The Canadian government's approval of the Northern Gateway Pipeline doesn't mean the project will get built anytime soon. Regulatory and legal fights will cause many years of delay. But the approval has several key meanings that are not well understood:
China. As I've written here before, the Northern Gateway is the unadulterated China export play for the tar sands. There's nothing ambiguous about it. Every last drop of crude will be exported, primarily to the greenhouse-gas-churning industrial dystopias of east Asia. The Keystone XL, on the other hand, is a much fuzzier picture -- the crude it transports would displace imports of heavy oil from Mexico and Venezuela, then it would be refined in the U.S. Gulf Coast, then part of the gasoline and other products would be consumed domestically while the rest would be exported, primarily to Mexico, Central America and the Caribbean.
Indigenous rights. The Northern Gateway is likely to become the world's most prominent test case of the rights of indigenous peoples to decide the fate of resource extraction projects in their ancestral homelands. British Columbia's Coastal First Nations responded immediately to the pipeline approval by announcing their opposition. They are expected to file lawsuits to challenge the approval, and the case is likely to wind up in the Supreme Court in Ottawa several years from now. If the First Nations don't prevail there, they could well take the case to the Interamerican Court of Human Rights in Costa Rica. At that court, the case would clarify the precedent of the 2012 Sarayaku ruling, which somewhat ambiguously reaffirmed the rights of indigenous people to "free, prior and informed consent" as established in ILO Convention No. 169 and in the U.N. Declaration of the Rights of Indigenous Peoples -- which Canada has somewhat ambiguously approved.
Great Bear Rainforest. The controversy over the Northern Gateway is just the latest in a 15-year-old struggle to save the central B.C. coastal ecosystem, which environmentalists have dubbed the Great Bear Rainforest. It's a majestic region of 200-foot-tall Sitka spruce, red cedar, western hemlock and Douglas fir, with glaciated peaks above and deep fjords below -- all of it threatened by large-scale logging and other development.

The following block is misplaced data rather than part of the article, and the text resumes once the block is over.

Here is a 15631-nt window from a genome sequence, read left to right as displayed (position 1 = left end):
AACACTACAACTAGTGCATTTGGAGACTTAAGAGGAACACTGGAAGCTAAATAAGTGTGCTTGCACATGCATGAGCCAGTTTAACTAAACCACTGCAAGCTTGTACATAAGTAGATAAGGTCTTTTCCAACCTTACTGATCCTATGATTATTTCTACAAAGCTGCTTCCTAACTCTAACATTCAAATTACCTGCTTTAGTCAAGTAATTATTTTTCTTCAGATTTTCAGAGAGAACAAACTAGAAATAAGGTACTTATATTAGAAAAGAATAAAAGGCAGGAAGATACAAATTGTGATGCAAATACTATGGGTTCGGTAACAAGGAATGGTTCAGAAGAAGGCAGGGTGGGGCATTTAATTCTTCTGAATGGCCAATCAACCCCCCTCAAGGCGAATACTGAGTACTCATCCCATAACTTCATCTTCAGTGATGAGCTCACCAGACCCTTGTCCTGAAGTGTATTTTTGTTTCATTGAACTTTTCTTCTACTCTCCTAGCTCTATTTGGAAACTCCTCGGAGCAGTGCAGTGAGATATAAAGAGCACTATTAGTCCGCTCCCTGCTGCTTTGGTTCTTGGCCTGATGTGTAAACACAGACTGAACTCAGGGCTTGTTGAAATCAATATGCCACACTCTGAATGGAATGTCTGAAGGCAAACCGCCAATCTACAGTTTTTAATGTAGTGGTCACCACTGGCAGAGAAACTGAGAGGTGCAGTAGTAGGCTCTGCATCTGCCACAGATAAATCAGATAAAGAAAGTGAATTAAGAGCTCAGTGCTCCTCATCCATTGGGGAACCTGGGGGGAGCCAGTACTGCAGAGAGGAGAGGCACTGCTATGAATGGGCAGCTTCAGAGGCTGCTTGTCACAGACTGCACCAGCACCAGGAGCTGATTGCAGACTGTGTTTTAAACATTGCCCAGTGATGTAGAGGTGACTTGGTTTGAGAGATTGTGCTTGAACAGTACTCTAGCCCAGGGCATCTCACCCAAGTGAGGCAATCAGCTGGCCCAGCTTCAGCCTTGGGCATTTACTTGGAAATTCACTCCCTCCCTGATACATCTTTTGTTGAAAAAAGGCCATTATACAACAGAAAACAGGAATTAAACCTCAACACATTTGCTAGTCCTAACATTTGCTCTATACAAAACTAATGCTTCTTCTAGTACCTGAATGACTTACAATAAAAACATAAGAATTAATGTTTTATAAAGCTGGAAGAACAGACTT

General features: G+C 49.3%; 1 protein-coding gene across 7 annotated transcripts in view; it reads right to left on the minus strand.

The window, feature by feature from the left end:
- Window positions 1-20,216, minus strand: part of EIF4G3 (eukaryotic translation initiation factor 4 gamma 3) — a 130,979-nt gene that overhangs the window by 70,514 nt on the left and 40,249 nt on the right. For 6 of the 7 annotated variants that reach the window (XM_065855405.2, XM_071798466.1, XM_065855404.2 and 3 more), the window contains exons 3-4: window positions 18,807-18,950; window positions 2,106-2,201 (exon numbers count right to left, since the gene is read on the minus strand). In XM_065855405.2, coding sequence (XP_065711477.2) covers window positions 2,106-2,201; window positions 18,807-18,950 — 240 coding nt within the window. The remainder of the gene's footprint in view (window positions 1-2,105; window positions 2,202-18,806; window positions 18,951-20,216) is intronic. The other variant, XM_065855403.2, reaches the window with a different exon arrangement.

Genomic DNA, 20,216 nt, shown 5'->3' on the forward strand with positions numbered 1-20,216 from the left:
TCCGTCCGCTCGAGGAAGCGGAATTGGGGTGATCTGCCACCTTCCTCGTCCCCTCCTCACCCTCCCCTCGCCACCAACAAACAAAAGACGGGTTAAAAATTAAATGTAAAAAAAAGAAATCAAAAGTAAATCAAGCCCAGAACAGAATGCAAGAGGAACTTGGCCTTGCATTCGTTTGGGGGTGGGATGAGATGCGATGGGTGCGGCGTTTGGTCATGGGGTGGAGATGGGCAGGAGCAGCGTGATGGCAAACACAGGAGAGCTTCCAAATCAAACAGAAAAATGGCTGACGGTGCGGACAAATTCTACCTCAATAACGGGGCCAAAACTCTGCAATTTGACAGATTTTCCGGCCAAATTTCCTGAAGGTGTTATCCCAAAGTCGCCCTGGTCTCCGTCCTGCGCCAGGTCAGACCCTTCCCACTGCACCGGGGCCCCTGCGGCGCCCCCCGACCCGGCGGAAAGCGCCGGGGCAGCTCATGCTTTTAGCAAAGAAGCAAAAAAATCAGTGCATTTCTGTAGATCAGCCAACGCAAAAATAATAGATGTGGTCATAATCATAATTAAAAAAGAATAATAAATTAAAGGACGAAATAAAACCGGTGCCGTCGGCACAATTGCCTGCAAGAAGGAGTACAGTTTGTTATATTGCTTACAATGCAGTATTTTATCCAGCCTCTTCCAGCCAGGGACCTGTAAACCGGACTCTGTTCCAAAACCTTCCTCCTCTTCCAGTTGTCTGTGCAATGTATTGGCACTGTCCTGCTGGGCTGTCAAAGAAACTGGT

In 2009, an agreement between environmentalists and the provincial government put a third of the Great Bear off-limits to logging and the rest under a mixed bag of management in which some logging is permitted. But that timber war has now been replaced with a tanker war. If the Northern Gateway pipeline is built, hundreds of tankers per year will be plying the region's fjords, which for much of the year are wrapped in thick fog and buffeted by storms from the North Pacific. If a major spill were to happen in the area, the damage to the pristine ecosystem would be severe.
All of the above constitute powerful reasons why the Northern Gateway just shouldn't be built. This logic has nothing to do with the Keystone XL or the tar sands per se. Instead, the Northern Gateway is much like oil drilling in the Arctic -- the B.C. rainforest is an ecosystem that should be protected, full stop. There are plenty of other places that are much more appropriate for the oil and gas business. Just not the B.C. coast. It's too precious, too fragile, too glorious, too unique.